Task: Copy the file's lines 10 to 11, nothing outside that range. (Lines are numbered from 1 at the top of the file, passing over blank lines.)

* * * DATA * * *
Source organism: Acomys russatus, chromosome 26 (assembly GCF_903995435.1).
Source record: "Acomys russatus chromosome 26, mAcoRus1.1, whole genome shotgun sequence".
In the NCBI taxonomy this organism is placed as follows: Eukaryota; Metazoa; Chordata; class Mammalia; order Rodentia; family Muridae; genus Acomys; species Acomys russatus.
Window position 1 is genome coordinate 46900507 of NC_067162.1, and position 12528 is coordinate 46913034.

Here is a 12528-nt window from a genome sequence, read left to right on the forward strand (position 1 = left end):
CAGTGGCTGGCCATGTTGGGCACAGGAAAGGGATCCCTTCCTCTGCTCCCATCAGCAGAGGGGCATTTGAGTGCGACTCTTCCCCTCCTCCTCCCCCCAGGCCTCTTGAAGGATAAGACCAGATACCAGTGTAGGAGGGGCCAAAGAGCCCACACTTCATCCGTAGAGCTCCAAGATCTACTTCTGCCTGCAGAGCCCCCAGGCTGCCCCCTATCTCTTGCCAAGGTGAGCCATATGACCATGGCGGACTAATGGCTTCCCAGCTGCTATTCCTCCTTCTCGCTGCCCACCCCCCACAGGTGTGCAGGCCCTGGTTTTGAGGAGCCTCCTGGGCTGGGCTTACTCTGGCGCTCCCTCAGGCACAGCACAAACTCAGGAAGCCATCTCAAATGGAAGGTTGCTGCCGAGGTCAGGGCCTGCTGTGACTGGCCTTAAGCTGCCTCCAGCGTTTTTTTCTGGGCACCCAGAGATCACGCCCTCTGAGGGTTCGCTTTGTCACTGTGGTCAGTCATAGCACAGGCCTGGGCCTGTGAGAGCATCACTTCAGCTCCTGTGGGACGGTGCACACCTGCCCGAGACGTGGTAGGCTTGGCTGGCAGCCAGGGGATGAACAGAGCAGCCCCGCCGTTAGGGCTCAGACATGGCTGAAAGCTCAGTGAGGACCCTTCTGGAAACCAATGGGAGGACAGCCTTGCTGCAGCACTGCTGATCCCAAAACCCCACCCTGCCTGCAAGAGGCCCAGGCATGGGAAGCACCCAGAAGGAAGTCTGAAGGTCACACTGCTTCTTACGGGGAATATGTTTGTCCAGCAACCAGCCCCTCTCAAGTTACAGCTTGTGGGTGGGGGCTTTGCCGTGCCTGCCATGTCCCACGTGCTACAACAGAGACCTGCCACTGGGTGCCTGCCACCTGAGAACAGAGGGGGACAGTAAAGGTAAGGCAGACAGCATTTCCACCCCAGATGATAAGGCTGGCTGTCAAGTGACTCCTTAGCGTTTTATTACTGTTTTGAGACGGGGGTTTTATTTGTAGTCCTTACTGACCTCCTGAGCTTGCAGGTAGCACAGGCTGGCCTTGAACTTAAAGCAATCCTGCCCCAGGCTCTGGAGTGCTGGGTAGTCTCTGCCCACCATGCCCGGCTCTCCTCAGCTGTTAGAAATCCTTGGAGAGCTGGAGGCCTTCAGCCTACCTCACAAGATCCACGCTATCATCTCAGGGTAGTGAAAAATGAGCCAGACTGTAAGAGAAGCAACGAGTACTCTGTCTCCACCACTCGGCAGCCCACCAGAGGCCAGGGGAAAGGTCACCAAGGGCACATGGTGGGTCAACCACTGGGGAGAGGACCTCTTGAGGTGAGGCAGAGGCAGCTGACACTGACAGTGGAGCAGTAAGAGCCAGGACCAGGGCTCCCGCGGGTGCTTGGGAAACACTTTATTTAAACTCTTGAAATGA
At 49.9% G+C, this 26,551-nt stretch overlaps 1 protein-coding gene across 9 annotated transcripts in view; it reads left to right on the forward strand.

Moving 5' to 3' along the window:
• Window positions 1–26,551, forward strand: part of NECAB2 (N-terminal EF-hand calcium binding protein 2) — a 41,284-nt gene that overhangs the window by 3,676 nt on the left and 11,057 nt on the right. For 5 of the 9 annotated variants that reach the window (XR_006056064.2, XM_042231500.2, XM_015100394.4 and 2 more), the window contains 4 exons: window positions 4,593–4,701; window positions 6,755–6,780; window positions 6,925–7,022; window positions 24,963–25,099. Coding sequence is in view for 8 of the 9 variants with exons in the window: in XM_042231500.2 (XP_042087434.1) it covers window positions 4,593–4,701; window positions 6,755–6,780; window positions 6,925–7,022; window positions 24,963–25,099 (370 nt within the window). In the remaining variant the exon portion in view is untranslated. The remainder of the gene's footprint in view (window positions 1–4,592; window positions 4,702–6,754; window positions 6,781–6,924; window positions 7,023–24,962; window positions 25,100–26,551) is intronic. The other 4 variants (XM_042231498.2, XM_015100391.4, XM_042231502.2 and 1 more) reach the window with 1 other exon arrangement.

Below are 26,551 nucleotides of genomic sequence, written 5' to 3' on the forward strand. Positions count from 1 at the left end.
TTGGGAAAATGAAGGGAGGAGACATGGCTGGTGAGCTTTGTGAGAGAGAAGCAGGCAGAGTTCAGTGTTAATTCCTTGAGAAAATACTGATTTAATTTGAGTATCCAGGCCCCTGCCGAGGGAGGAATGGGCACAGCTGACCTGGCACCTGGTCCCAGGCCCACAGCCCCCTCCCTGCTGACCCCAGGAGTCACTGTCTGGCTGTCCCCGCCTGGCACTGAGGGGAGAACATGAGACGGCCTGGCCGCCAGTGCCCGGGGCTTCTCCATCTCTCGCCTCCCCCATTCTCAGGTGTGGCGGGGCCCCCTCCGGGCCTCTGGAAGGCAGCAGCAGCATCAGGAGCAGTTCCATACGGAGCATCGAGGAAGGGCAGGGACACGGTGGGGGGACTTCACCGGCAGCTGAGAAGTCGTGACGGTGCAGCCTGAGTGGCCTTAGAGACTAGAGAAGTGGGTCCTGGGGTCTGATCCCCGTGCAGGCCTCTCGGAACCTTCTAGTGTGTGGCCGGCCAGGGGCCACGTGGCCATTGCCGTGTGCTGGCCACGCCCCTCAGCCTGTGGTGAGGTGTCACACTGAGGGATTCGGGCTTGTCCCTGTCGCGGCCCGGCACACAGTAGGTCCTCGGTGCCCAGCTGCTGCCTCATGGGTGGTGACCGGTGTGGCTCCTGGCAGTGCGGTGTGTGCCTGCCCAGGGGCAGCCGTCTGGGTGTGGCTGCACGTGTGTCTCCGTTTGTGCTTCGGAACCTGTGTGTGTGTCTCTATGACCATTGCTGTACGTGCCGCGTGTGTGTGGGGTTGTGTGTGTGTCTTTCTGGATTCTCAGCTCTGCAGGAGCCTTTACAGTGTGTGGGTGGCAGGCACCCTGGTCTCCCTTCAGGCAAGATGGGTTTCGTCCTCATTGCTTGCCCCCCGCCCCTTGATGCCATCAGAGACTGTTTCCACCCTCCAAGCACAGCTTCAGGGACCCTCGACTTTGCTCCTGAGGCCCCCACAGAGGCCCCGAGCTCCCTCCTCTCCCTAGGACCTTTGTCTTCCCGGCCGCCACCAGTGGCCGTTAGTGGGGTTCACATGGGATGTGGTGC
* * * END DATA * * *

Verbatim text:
Below are 26,551 nucleotides of genomic sequence, written 5' to 3' on the forward strand. Positions count from 1 at the left end.
TTGGGAAAATGAAGGGAGGAGACATGGCTGGTGAGCTTTGTGAGAGAGAAGCAGGCAGAGTTCAGTGTTAATTCCTTGAGAAAATACTGATTTAATTTGAGTATCCAGGCCCCTGCCGAGGGAGGAATGGGCACAGCTGACCTGGCACCTGGTCCCAGGCCCACAGCCCCCTCCCTGCTGACCCCAGGAGTCACTGTCTGGCTGTCCCCGCCTGGCACTGAGGGGAGAACATGAGACGGCCTGGCCGCCAGTGCCCGGGGCTTCTCCATCTCTCGCCTCCCCCATTCTCAGGTGTGGCGGGGCCCCCTCCGGGCCTCTGGAAGGCAGCAGCAGCATCAGGAGCAGTTCCATACGGAGCATCGAGGAAGGGCAGGGACACGGTGGGGGGACTTCACCGGCAGCTGAGAAGTCGTGACGGTGCAGCCTGAGTGGCCTTAGAGACTAGAGAAGTGGGTCCTGGGGTCTGATCCCCGTGCAGGCCTCTCGGAACCTTCTAGTGTGTGGCCGGCCAGGGGCCACGTGGCCATTGCCGTGTGCTGGCCACGCCCCTCAGCCTGTGGTGAGGTGTCACACTGAGGGATTCGGGCTTGTCCCTGTCGCGGCCCGGCACACAGTAGGTCCTCGGTGCCCAGCTGCTGCCTCATGGGTGGTGACCGGTGTGGCTCCTGGCAGTGCGGTGTGTGCCTGCCCAGGGGCAGCCGTCTGGGTGTGGCTGCACGTGTGTCTCCGTTTGTGCTTCGGAACCTGTGTGTGTGTCTCTATGACCATTGCTGTACGTGCCGCGTGTGTGTGGGGTTGTGTGTGTGTCTTTCTGGATTCTCAGCTCTGCAGGAGCCTTTACAGTGTGTGGGTGGCAGGCACCCTGGTCTCCCTTCAGGCAAGATGGGTTTCGTCCTCATTGCTTGCCCCCCGCCCCTTGATGCCATCAGAGACTGTTTCCACCCTCCAAGCACAGCTTCAGGGACCCTCGACTTTGCTCCTGAGGCCCCCACAGAGGCCCCGAGCTCCCTCCTCTCCCTAGGACCTTTGTCTTCCCGGCCGCCACCAGTGGCCGTTAGTGGGGTTCACATGGGATGTGGTGC